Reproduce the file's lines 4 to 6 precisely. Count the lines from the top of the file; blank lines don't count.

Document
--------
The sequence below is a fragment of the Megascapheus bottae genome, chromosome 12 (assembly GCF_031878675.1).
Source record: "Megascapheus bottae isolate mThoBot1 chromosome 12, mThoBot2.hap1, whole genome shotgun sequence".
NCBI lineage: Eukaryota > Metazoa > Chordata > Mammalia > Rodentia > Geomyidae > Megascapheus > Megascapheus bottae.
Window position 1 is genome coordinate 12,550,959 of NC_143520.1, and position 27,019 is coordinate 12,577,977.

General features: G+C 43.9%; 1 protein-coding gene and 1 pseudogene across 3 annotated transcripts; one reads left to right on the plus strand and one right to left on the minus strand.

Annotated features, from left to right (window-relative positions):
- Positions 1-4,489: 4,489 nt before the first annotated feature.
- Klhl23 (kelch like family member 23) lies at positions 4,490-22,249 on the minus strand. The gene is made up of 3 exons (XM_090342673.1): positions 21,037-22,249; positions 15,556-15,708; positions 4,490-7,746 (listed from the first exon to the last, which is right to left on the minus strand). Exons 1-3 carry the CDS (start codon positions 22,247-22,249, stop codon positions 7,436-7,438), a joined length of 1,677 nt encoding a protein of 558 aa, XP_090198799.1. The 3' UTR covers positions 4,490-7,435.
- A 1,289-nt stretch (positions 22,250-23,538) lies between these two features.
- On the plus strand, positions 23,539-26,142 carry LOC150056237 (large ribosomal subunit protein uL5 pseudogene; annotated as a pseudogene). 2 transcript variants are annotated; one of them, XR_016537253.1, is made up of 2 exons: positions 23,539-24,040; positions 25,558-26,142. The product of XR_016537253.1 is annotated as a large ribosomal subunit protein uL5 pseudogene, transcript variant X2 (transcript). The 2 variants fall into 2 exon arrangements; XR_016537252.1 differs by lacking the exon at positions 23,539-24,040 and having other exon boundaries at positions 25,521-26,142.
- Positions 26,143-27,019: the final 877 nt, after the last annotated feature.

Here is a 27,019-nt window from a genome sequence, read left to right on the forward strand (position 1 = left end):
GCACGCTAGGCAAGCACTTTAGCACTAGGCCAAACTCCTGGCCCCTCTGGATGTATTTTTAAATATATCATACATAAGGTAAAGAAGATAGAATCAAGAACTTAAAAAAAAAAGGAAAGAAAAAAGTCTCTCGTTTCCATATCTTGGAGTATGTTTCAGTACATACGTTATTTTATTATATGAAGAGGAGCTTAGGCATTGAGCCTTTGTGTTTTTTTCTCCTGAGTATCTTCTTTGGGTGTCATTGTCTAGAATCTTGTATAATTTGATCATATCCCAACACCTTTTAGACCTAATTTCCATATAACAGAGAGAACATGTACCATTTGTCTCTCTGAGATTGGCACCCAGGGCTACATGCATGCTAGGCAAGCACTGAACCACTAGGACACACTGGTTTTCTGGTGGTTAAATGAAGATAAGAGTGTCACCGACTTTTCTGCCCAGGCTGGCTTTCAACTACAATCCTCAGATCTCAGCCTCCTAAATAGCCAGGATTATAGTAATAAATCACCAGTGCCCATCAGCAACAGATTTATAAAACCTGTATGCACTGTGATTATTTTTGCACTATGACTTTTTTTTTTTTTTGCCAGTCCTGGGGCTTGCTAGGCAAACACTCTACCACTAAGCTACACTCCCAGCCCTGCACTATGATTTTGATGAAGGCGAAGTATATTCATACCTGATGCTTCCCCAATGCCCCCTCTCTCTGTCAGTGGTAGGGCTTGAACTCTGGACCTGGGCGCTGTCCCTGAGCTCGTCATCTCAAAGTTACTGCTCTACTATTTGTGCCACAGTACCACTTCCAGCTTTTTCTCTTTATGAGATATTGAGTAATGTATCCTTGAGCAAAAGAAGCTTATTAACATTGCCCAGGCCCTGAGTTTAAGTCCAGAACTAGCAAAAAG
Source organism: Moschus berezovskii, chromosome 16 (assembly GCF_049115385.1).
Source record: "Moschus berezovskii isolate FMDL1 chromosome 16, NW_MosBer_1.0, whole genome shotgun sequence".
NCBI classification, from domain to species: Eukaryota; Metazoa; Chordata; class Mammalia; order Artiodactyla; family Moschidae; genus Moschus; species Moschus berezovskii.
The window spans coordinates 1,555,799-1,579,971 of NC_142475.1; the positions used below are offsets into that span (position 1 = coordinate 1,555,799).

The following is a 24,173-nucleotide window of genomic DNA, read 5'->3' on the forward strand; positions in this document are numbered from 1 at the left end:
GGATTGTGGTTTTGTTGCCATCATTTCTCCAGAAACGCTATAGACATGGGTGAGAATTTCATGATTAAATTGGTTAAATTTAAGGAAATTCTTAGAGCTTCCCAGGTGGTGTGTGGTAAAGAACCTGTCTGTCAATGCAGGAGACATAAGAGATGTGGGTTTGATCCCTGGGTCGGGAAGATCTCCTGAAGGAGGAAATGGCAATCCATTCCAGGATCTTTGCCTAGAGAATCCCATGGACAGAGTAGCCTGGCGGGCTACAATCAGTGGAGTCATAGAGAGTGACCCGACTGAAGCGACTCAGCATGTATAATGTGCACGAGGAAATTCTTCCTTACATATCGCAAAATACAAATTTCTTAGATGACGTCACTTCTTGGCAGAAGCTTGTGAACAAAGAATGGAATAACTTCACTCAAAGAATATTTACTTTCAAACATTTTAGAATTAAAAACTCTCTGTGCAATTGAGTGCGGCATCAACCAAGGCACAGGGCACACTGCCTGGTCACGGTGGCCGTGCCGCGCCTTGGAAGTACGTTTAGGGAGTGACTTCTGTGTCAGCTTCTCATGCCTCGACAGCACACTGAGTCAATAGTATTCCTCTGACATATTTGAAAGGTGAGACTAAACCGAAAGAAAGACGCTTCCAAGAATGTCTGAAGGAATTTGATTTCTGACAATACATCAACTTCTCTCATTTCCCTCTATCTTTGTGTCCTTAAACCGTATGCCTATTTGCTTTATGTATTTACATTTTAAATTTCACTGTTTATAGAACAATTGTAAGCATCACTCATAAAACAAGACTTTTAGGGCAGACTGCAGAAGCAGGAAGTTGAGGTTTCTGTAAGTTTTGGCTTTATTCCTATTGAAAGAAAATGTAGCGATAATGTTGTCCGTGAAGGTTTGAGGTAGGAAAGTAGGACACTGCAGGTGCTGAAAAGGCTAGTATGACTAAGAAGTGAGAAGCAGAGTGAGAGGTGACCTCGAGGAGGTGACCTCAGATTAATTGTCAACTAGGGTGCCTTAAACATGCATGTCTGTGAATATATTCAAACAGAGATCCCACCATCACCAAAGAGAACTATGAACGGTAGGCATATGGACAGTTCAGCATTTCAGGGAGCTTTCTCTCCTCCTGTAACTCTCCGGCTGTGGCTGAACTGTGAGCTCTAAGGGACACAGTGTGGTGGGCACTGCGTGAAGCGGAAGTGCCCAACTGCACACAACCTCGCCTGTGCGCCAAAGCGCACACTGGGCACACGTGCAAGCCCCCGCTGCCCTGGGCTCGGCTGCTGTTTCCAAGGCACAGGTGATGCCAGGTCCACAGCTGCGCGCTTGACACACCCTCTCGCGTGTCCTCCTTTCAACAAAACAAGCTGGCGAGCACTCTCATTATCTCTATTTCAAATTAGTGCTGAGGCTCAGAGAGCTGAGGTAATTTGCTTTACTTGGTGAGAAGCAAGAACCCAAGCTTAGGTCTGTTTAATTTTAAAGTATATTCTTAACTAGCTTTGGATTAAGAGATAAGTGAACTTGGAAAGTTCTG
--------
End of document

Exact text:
Window position 1 is genome coordinate 12,550,959 of NC_143520.1, and position 27,019 is coordinate 12,577,977.

General features: G+C 43.9%; 1 protein-coding gene and 1 pseudogene across 3 annotated transcripts; one reads left to right on the plus strand and one right to left on the minus strand.

Annotated features, from left to right (window-relative positions):